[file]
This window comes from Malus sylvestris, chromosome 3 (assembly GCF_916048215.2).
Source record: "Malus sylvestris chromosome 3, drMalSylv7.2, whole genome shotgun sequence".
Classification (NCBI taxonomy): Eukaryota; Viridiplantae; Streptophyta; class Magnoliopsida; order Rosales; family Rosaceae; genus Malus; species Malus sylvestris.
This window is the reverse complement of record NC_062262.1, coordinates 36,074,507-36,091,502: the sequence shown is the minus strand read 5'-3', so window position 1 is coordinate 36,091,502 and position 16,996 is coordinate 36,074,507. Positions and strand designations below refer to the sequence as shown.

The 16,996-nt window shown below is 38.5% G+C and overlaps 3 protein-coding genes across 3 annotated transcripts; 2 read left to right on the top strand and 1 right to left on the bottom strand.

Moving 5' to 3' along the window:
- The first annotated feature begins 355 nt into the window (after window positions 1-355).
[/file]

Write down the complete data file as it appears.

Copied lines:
This window comes from Malus sylvestris, chromosome 3 (assembly GCF_916048215.2).
Source record: "Malus sylvestris chromosome 3, drMalSylv7.2, whole genome shotgun sequence".
Classification (NCBI taxonomy): Eukaryota; Viridiplantae; Streptophyta; class Magnoliopsida; order Rosales; family Rosaceae; genus Malus; species Malus sylvestris.
This window is the reverse complement of record NC_062262.1, coordinates 36,074,507-36,091,502: the sequence shown is the minus strand read 5'-3', so window position 1 is coordinate 36,091,502 and position 16,996 is coordinate 36,074,507. Positions and strand designations below refer to the sequence as shown.

The 16,996-nt window shown below is 38.5% G+C and overlaps 3 protein-coding genes across 3 annotated transcripts; 2 read left to right on the top strand and 1 right to left on the bottom strand.

Moving 5' to 3' along the window:
- The first annotated feature begins 355 nt into the window (after window positions 1-355).